Online Exclusive: Building Online Relationships and Evaluating Marketing Initiatives Via Web Traffic

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Many marketers think that building Web traffic is the object of an online campaign, but that's only the start. Do you know who's perusing your homepage, who's clicking to your sales pages and how to distinguish a "wrong turn" click-through versus a tire kicker versus a potential purchaser?


If you want to start a relationship, you need to know who you're interacting with before you can devise a plan to keep them coming back. Until marketing crystal balls hit the shelves, identifying Web site traffic is a multistage process that involves close coordination between your marketing team and IT department.


Collection. Identifying who visits your site is not an exact science. It takes careful planning, integrated marketing, help from your IT department and educated guesstimates. The most detailed results will be generated from online surveys and building a registration section into your site. A general user registration page, which requires all visitors to register, will cull targeted and detailed demographic data about each site visitor. To avoid hassling visitors by asking them to register or login each time they visit, build a cookie into the registration process so users will be "recognized" each time they visit.


Avoid turning visitors away (and Google spiders, too!) by setting this page to pop-up when a user clicks through from anywhere on the homepage, allowing visitors to see the basics but requiring them to pony-up a little demographic information before going deeper into the site. This also will let you distinguish a tire kicker from a true visitor. General visitor registration pages are not beneficial to every Web site, and if you're not careful about how you implement them you may actually turn visitors away.


Strategically placing registration sections on your site will avoid this problem but often reduces the volume of information collected. For example, putting a white paper, research or earnings report, or access to data sheets or design specs offer on your site and into your marketing material will drive qualified contacts to the site (boosting traffic while building your contact database).


Posting a registration page on the site before allowing any of these offers to be downloaded gives you the opportunity to collect some valuable data too. Since this portion of the site traffic is motivated by the "free information" offering, they are more apt to give up more demographic information (careful not to ask too much or they will go away).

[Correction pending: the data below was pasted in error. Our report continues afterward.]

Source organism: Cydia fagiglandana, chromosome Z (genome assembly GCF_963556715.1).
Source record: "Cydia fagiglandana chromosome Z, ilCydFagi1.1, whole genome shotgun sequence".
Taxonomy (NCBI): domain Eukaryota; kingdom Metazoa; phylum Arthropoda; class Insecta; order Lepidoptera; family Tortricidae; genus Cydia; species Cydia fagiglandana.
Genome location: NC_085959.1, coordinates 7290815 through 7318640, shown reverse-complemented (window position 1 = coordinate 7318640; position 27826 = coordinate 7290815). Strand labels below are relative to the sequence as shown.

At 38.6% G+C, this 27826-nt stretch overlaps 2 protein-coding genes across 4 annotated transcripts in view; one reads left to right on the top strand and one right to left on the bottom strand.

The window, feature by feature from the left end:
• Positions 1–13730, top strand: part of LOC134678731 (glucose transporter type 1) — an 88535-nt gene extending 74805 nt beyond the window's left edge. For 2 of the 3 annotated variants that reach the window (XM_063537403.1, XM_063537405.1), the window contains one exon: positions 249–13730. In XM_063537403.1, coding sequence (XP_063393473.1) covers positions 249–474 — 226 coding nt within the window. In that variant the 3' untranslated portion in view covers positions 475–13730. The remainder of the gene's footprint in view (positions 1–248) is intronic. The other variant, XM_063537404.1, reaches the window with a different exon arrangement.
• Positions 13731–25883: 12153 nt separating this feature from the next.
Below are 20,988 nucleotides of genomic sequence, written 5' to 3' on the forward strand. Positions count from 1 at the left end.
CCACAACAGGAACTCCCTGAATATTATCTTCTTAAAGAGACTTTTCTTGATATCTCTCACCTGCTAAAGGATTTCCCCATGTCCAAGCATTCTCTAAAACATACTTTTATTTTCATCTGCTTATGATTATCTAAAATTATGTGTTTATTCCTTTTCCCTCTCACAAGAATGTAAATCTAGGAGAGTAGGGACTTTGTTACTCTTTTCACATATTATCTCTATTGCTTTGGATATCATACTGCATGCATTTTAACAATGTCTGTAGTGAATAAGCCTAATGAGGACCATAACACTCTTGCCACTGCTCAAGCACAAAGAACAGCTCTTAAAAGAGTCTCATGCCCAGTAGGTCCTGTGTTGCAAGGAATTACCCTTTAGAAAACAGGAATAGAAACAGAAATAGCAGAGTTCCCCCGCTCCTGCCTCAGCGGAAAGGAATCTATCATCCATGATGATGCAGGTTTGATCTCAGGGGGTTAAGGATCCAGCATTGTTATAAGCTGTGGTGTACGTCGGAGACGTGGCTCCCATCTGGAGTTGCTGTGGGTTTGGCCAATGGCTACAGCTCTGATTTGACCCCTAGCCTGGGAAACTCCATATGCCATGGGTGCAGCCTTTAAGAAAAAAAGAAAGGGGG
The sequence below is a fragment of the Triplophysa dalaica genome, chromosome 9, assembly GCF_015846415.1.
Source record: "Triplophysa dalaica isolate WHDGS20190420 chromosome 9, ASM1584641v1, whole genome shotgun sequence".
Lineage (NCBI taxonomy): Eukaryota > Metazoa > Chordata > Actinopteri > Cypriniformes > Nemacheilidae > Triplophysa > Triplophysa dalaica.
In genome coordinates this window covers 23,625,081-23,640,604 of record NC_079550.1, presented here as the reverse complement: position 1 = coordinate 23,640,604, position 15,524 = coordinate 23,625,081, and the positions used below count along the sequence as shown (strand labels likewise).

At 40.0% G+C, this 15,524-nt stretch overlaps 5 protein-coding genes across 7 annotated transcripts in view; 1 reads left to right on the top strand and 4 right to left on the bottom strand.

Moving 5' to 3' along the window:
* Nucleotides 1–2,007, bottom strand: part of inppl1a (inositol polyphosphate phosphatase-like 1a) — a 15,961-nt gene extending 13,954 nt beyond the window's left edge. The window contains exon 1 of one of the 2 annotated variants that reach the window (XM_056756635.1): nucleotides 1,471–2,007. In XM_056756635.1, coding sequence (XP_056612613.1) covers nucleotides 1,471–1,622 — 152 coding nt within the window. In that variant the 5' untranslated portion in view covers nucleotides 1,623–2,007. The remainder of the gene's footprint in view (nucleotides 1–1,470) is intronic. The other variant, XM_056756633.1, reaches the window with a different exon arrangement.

Going one step further, creating specific landing pages driven by the call to action of various marketing collateral will give you the opportunity to introduce the registration page once more -- again to an already pre-qualified audience. Once the visitor has filled out the registration form, they are passed through to the rest of the site or onto a specific portion of it. Aside from endearing yourself with the IT department for asking more of their time to create these splash pages, you'll be able to better gauge how well various marketing efforts have been at driving traffic to your site.


Evaluation. Just as important as registration pages, paying attention to Internet provider addresses for your site's traffic will reveal a lot of valuable information about who's visiting the site, what pages are getting the most traffic, and whether they are intended or accidental clickers.


A visit to your IT department (with coffee and muffins to make up for the last visit) will give you an idea of what your systems capabilities are and how to leverage them to see useful information -- making life easier for you. Several off-the-shelf software tools are available to augment your systems capabilities as well.


Through the eyes of your IT department, you will be able to "read" IP logs and see that they appear in either one of two ways -- either as a company-specific ID or as an Internet service provider identifier. For all those logs showing a company ID, geographic location will be apparent which may be a useful demographic.


What to look for? Frequency of visits, length of time spent on the site and page click-throughs. A visit of more than a minute is a good indicator of a unique visitor and not a tire kicker. When compared to total traffic numbers, this filtered data will highlight meaningful traffic numbers, geographical information and even some specific companies the sales team might not have on their radar.


Another useful bit of information IP logs show is referral traffic, or how each visitor came to the site. For example, if a person clicked to your site through a link on a different site, that will show up. Alternatively, if a person is coming straight to your site (either via typing in the address, clicking from a browser bookmark or clicking through from an e-mail) that person's log will not show any referral address.


Why is this useful? Referral information will show how much traffic the site is actually getting from outside investments (i.e. online advertising, directory listings, etc.), what percentage of traffic is repeat traffic vs. first time visitors.


What does all this mean for your business? Collecting traffic demographics via controlled registration pages adds continually qualified contacts to your database without having to rent or buy lists. Controlling the registration questions ensures you will be able to slice and dice that list any way you want. Monitoring traffic patterns and details provides benchmark data to evaluate marketing and advertising campaigns, traffic trending data and webpage evaluation. After all, a Web site can be an integral part of any marketing and sales program if used effectively.


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